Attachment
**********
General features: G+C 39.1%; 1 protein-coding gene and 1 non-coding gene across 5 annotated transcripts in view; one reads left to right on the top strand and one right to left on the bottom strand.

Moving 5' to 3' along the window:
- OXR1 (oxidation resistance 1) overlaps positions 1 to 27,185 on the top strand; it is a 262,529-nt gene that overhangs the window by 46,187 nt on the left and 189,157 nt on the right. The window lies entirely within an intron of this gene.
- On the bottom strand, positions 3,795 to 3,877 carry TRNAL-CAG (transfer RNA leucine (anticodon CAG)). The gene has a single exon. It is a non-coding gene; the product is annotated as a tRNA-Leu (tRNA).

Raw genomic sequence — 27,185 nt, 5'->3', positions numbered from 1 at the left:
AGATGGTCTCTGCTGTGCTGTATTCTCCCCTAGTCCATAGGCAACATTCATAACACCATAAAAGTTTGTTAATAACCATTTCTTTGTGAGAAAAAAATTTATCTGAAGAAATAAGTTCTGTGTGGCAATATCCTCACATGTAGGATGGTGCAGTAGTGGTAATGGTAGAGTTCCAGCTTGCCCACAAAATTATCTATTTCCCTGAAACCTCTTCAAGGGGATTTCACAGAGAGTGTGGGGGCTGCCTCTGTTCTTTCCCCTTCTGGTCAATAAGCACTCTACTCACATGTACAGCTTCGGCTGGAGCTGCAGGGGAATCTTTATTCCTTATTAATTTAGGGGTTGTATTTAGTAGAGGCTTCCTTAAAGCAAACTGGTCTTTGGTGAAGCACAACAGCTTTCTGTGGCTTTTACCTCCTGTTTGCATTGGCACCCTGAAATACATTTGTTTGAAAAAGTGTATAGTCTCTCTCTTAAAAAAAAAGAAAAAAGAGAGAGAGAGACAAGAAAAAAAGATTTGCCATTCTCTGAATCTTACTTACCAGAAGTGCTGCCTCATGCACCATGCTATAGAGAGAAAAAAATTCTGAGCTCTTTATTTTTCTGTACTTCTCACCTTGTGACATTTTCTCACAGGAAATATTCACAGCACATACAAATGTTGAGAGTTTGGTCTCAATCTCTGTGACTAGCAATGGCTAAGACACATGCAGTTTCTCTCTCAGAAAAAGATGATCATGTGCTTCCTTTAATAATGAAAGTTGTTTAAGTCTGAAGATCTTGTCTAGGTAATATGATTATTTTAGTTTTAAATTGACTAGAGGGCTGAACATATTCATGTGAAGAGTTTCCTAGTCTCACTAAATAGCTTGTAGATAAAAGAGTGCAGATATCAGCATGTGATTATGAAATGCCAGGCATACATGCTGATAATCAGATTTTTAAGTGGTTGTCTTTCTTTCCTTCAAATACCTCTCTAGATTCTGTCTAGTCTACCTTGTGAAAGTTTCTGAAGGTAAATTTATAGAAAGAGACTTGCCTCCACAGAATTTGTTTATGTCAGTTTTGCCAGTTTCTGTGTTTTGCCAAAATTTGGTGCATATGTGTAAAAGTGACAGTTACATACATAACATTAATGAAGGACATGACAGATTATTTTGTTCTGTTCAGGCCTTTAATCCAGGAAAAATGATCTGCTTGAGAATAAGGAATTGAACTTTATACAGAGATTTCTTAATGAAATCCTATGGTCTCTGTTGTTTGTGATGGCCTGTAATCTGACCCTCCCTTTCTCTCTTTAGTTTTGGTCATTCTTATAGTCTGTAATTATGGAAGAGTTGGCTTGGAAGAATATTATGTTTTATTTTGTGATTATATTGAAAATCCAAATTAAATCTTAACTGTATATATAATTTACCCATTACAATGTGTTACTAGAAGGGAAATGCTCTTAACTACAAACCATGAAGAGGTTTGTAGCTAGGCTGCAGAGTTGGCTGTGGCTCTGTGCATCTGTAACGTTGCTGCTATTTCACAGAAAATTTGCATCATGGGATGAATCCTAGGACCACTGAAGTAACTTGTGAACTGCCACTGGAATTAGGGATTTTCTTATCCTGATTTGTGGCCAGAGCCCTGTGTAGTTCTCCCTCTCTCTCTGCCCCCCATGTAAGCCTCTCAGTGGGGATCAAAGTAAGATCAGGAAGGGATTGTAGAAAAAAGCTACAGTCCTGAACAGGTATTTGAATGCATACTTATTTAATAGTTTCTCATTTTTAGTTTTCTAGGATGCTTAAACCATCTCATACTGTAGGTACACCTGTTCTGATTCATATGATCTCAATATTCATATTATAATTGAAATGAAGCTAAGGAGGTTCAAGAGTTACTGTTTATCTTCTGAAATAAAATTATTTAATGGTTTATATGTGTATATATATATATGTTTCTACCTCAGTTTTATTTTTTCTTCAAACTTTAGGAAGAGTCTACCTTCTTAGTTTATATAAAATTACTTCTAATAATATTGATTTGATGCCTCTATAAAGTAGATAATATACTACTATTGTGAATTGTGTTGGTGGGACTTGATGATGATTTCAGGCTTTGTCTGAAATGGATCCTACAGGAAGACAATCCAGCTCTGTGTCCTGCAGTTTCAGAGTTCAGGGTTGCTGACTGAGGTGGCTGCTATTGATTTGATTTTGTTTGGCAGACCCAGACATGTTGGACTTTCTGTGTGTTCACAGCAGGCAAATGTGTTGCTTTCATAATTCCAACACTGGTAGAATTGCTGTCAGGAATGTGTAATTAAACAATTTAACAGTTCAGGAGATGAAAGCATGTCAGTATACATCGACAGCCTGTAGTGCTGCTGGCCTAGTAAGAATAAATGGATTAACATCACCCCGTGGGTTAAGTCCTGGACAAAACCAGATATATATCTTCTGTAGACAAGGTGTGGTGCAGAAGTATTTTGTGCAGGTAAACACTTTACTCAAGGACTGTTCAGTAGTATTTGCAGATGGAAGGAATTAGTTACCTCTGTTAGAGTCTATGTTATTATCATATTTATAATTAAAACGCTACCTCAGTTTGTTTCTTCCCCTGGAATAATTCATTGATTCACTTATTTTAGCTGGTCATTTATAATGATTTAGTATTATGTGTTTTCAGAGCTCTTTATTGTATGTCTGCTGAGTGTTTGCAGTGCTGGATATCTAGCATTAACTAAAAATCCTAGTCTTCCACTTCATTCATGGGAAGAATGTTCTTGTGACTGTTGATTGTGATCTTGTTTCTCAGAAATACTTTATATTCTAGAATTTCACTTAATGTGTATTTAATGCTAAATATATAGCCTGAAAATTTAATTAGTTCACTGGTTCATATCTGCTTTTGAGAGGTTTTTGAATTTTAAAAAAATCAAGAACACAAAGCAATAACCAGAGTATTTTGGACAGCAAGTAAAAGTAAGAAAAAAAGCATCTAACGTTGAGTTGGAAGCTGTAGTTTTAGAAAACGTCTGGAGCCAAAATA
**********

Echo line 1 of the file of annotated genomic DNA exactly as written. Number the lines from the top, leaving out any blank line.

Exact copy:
General features: G+C 39.1%; 1 protein-coding gene and 1 non-coding gene across 5 annotated transcripts in view; one reads left to right on the top strand and one right to left on the bottom strand.